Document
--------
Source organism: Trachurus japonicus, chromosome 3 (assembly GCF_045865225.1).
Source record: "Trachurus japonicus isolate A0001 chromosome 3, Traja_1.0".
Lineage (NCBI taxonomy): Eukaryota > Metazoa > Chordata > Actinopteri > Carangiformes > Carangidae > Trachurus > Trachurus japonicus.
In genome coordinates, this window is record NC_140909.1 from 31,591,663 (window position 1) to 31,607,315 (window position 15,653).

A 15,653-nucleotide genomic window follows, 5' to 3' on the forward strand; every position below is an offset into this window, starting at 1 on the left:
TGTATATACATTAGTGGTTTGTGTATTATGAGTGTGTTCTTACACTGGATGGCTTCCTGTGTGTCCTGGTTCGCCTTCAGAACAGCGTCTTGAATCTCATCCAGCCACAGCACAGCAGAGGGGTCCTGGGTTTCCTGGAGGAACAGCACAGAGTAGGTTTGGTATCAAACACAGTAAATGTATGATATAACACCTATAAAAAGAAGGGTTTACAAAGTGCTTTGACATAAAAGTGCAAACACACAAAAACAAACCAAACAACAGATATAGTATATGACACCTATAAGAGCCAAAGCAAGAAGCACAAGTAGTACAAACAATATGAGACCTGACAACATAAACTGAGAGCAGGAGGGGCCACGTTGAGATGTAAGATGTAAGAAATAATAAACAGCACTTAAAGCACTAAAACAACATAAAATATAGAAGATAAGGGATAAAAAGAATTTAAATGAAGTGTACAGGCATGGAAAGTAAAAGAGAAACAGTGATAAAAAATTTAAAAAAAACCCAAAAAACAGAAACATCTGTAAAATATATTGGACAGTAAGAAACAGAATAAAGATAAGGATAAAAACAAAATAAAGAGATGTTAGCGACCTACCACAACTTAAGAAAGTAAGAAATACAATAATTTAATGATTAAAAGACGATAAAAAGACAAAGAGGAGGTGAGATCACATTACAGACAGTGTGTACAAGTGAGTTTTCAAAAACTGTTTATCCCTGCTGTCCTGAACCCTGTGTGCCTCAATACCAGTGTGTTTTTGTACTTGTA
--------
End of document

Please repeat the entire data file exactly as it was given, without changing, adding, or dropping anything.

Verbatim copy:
Source organism: Trachurus japonicus, chromosome 3 (assembly GCF_045865225.1).
Source record: "Trachurus japonicus isolate A0001 chromosome 3, Traja_1.0".
Lineage (NCBI taxonomy): Eukaryota > Metazoa > Chordata > Actinopteri > Carangiformes > Carangidae > Trachurus > Trachurus japonicus.
In genome coordinates, this window is record NC_140909.1 from 31,591,663 (window position 1) to 31,607,315 (window position 15,653).

A 15,653-nucleotide genomic window follows, 5' to 3' on the forward strand; every position below is an offset into this window, starting at 1 on the left:
TGTATATACATTAGTGGTTTGTGTATTATGAGTGTGTTCTTACACTGGATGGCTTCCTGTGTGTCCTGGTTCGCCTTCAGAACAGCGTCTTGAATCTCATCCAGCCACAGCACAGCAGAGGGGTCCTGGGTTTCCTGGAGGAACAGCACAGAGTAGGTTTGGTATCAAACACAGTAAATGTATGATATAACACCTATAAAAAGAAGGGTTTACAAAGTGCTTTGACATAAAAGTGCAAACACACAAAAACAAACCAAACAACAGATATAGTATATGACACCTATAAGAGCCAAAGCAAGAAGCACAAGTAGTACAAACAATATGAGACCTGACAACATAAACTGAGAGCAGGAGGGGCCACGTTGAGATGTAAGATGTAAGAAATAATAAACAGCACTTAAAGCACTAAAACAACATAAAATATAGAAGATAAGGGATAAAAAGAATTTAAATGAAGTGTACAGGCATGGAAAGTAAAAGAGAAACAGTGATAAAAAATTTAAAAAAAACCCAAAAAACAGAAACATCTGTAAAATATATTGGACAGTAAGAAACAGAATAAAGATAAGGATAAAAACAAAATAAAGAGATGTTAGCGACCTACCACAACTTAAGAAAGTAAGAAATACAATAATTTAATGATTAAAAGACGATAAAAAGACAAAGAGGAGGTGAGATCACATTACAGACAGTGTGTACAAGTGAGTTTTCAAAAACTGTTTATCCCTGCTGTCCTGAACCCTGTGTGCCTCAATACCAGTGTGTTTTTGTACTTGTA